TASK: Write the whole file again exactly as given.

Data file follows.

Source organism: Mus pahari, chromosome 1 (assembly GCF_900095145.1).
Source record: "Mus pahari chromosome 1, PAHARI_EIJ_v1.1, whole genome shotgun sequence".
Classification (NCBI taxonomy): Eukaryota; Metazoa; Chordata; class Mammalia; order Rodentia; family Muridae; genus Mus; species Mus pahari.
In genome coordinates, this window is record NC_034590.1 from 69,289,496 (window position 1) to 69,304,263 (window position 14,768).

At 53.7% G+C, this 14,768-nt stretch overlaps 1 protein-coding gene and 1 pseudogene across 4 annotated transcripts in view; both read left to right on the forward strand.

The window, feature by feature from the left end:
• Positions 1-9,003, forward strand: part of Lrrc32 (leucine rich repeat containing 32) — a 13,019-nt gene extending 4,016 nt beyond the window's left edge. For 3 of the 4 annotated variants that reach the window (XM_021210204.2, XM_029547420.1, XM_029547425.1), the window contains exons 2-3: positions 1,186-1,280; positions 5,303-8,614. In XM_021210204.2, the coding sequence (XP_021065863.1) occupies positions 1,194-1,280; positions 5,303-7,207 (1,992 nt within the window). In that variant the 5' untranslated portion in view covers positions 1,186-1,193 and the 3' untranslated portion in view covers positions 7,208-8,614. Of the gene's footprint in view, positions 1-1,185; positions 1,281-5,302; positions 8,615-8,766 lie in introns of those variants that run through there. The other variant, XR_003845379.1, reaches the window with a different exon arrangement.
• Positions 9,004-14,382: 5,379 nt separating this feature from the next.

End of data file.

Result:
Source organism: Mus pahari, chromosome 1 (assembly GCF_900095145.1).
Source record: "Mus pahari chromosome 1, PAHARI_EIJ_v1.1, whole genome shotgun sequence".
Classification (NCBI taxonomy): Eukaryota; Metazoa; Chordata; class Mammalia; order Rodentia; family Muridae; genus Mus; species Mus pahari.
In genome coordinates, this window is record NC_034590.1 from 69,289,496 (window position 1) to 69,304,263 (window position 14,768).

At 53.7% G+C, this 14,768-nt stretch overlaps 1 protein-coding gene and 1 pseudogene across 4 annotated transcripts in view; both read left to right on the forward strand.

The window, feature by feature from the left end:
• Positions 1-9,003, forward strand: part of Lrrc32 (leucine rich repeat containing 32) — a 13,019-nt gene extending 4,016 nt beyond the window's left edge. For 3 of the 4 annotated variants that reach the window (XM_021210204.2, XM_029547420.1, XM_029547425.1), the window contains exons 2-3: positions 1,186-1,280; positions 5,303-8,614. In XM_021210204.2, the coding sequence (XP_021065863.1) occupies positions 1,194-1,280; positions 5,303-7,207 (1,992 nt within the window). In that variant the 5' untranslated portion in view covers positions 1,186-1,193 and the 3' untranslated portion in view covers positions 7,208-8,614. Of the gene's footprint in view, positions 1-1,185; positions 1,281-5,302; positions 8,615-8,766 lie in introns of those variants that run through there. The other variant, XR_003845379.1, reaches the window with a different exon arrangement.
• Positions 9,004-14,382: 5,379 nt separating this feature from the next.